Xizhou Zhou

S&P Global

Vice President, Power & Renewables

Xizhou Zhou is a vice president at S&P Global and leads the company’s power and renewables practice globally. Mr. Zhou has expertise in power and renewable market fundamentals analysis and forecasting, power market design and policy analysis, renewable energy business models, and company strategies, among other areas. He previously headed the firm's Power, Gas, Coal, and Renewables practice in Asia Pacific while based in Beijing, where he significantly expanded the group's research and consulting coverage across the region with new teams established in Singapore, Seoul, Tokyo, Delhi, Penang, and Brisbane. Mr. Zhou began his career at IHS Markit through one of its predecessor companies, Cambridge Energy Research Associates (CERA), as part of its Emerging Markets and Global Power groups in Cambridge, Massachusetts. Before that, he worked as a consultant on regulatory economics for Industrial Economics, Inc. in Boston and as a research analyst at the World Resources Institute in Washington, DC. Fluent in Mandarin Chinese and proficient in Spanish, Mr. Zhou holds a Bachelor of Arts and a Master of Environmental Management, both from Yale University in the United States. He serves as an editorial board member of China Petroleum Society's official journal, Guoji Shiyou Jingji (International Petroleum Economics). He is currently based in Washington, DC.

Sessions With Xizhou Zhou

Wednesday, 9 March

  • 11:30am - 12:00pm (CST) / 09/mar/2022 05:30 pm - 09/mar/2022 06:00 pm

    Decarbonization in China: Beyond Renewables

    Presentation

    Much attention on China’s decarbonization efforts has been on the rapidly expanding renewable power fleet as well as the role of coal-fired power, yet half China’s coal consumption is not in the power sector. Industrial and commercial sectors continue to consume large volumes of coal, oil products, and natural gas. What technology and policies options are available to address emissions from non-power sources in China? What’s unique in the Chinese contexts with regard to technology development and adoption? In what ways can international collaboration in technologies such as carbon capture and hydrogen help reduce emissions in China and beyond? 

Thursday, 10 March

  • 08:45am - 09:10am (CST) / 10/mar/2022 02:45 pm - 10/mar/2022 03:10 pm

    Electric Power: Shock to systems in transition

    Panel Geopolitics/Policy/Regulatory

    With oil, gas, and coal markets in upheaval, power markets around the world are feeling the impact. Despite the rapid deployment of renewables the past decade, fossil fuel generation continues to account for 60% of global power. How will the electric power sector in Europe, North America, and Asia respond to extreme volatilities in fuel markets? Will there be an acceleration of renewable investment, particularly in Europe? How will governments balance between meeting immediate fuel needs and long-term energy transition objectives?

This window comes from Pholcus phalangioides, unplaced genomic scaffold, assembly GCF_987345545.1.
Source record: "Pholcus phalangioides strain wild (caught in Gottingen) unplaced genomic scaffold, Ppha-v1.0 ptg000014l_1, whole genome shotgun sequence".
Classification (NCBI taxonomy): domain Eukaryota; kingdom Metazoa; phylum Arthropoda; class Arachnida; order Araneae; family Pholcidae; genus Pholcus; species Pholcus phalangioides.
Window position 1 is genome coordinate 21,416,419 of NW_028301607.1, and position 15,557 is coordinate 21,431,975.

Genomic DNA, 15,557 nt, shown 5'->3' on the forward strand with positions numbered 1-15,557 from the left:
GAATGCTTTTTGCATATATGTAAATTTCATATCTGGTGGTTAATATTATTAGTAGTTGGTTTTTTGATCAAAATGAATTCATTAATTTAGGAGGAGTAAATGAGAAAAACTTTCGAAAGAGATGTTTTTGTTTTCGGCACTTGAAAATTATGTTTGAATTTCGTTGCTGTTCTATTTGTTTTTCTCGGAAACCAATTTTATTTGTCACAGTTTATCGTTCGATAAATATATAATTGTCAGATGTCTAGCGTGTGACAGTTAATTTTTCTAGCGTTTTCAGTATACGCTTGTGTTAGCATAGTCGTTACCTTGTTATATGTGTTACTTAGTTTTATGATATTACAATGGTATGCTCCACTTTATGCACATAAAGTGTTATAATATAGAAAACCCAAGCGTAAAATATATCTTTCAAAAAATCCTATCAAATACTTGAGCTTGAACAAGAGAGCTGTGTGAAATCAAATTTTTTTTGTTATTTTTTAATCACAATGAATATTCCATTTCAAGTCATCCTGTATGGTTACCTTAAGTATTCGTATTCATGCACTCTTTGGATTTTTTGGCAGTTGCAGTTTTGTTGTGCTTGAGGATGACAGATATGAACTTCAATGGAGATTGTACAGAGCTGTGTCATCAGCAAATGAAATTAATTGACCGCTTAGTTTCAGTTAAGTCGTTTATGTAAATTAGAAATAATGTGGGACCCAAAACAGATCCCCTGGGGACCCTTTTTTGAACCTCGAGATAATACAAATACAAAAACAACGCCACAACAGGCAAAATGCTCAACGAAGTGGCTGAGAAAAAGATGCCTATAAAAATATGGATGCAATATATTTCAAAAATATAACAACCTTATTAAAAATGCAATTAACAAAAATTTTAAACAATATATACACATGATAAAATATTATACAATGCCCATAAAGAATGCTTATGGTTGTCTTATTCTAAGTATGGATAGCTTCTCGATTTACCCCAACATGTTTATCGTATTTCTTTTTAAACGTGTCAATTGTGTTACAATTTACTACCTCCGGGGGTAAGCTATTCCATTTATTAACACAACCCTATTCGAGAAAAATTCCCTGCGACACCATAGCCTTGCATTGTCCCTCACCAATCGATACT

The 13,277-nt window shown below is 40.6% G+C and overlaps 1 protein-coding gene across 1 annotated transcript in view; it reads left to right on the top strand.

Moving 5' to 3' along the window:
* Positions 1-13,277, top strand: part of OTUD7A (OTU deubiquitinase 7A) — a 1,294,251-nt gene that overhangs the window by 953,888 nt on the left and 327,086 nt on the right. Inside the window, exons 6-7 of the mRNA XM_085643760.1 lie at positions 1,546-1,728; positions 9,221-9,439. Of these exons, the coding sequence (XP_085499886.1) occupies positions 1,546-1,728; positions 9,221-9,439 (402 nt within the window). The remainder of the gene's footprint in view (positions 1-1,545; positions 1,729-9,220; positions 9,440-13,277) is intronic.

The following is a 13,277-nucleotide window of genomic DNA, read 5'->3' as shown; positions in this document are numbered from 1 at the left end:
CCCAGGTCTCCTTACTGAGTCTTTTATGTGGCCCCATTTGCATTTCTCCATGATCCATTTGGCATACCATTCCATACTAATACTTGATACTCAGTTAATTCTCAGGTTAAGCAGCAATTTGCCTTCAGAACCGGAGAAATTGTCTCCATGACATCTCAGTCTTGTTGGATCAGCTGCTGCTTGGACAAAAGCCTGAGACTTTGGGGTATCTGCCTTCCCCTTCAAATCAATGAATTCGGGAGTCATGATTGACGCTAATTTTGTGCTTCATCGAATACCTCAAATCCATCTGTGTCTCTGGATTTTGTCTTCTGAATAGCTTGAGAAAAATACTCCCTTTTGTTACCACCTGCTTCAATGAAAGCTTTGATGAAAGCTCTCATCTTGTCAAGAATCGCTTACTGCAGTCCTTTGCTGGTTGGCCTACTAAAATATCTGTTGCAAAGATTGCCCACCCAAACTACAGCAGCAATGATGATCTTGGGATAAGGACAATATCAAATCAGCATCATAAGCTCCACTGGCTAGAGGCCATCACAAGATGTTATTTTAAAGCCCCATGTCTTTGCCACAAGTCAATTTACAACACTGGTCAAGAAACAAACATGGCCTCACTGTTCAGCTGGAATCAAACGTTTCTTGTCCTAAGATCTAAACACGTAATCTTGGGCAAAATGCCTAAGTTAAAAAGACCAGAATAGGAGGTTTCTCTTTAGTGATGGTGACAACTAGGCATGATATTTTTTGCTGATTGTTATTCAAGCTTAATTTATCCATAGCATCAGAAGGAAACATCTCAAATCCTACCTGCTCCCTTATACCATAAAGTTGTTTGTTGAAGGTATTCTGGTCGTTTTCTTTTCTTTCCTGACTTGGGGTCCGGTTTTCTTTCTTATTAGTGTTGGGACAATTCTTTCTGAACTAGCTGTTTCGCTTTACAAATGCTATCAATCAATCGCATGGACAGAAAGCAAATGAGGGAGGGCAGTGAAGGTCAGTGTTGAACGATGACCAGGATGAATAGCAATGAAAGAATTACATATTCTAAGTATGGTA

• 11:20am - 12:10pm (CST) / 10/mar/2022 05:20 pm - 10/mar/2022 06:10 pm

    Procuring Clean Electricity at Scale

    Panel Power & Renewables

    Renewable power purchasing agreements signed by global corporations are accounting for a rising share of renewable additions in key power markets as companies take action to reduce greenhouse gas emissions associated with production and operation. Corporate buyers are becoming important new players in the electric sector worldwide as they increase spending and investment in renewable energy. How will corporate procurement evolve in the future? What are some of the obstacles for growth? Will corporate buyers be able to expand procurement from early success regions, such as North America and Europe, to other parts of the world? How are procurement strategies changing as markets and policies evolve?

  • 02:20pm - 03:00pm (CST) / 10/mar/2022 08:20 pm - 10/mar/2022 09:00 pm

    Nuclear & a Low-carbon World

    Panel Carbon Management/Decarbonization

    Momentum is building for nuclear power, as urgency to curb climate change intensifies and many countries commit to decarbonize faster and deeper. Nuclear power scaled up quickly in its early decades. Nuclear power’s share in global power generation grew from 2% in 1970 to 17% in 1990. But nuclear power’s share has since declined to about 10% today. What will it take for nuclear power to step up in a low-carbon world? What are effective policies to preserve the existing fleet and build new plants? Can advanced technologies overcome stubborn obstacles? Which countries and technologies are leading the nuclear revival?

  • 03:50pm - 04:30pm (CST) / 10/mar/2022 09:50 pm - 10/mar/2022 10:30 pm

    Electric Power: Seeking opportunities in a growth business

    Panel Hydrogen/Clean Tech & Power Power & Renewables

    Electricity remains the fastest growing form of final energy in the world and is getting a further boost from accelerated electrification that many consider critical for decarbonization. Investment along the electric power value chain is expected to rise sharply, focusing on areas such as integrating more carbon-free resources into the grid, expanding the required infrastructure to accommodate a low-carbon system, and bringing more customers and end-uses into the power system. Where do the biggest opportunities lie for incumbents and new players alike? How will a shift in power market structure and regulations impact company strategies? Are there preferred technology options in a net-zero world? How do developers and utilities perceive risk as decarbonization continues?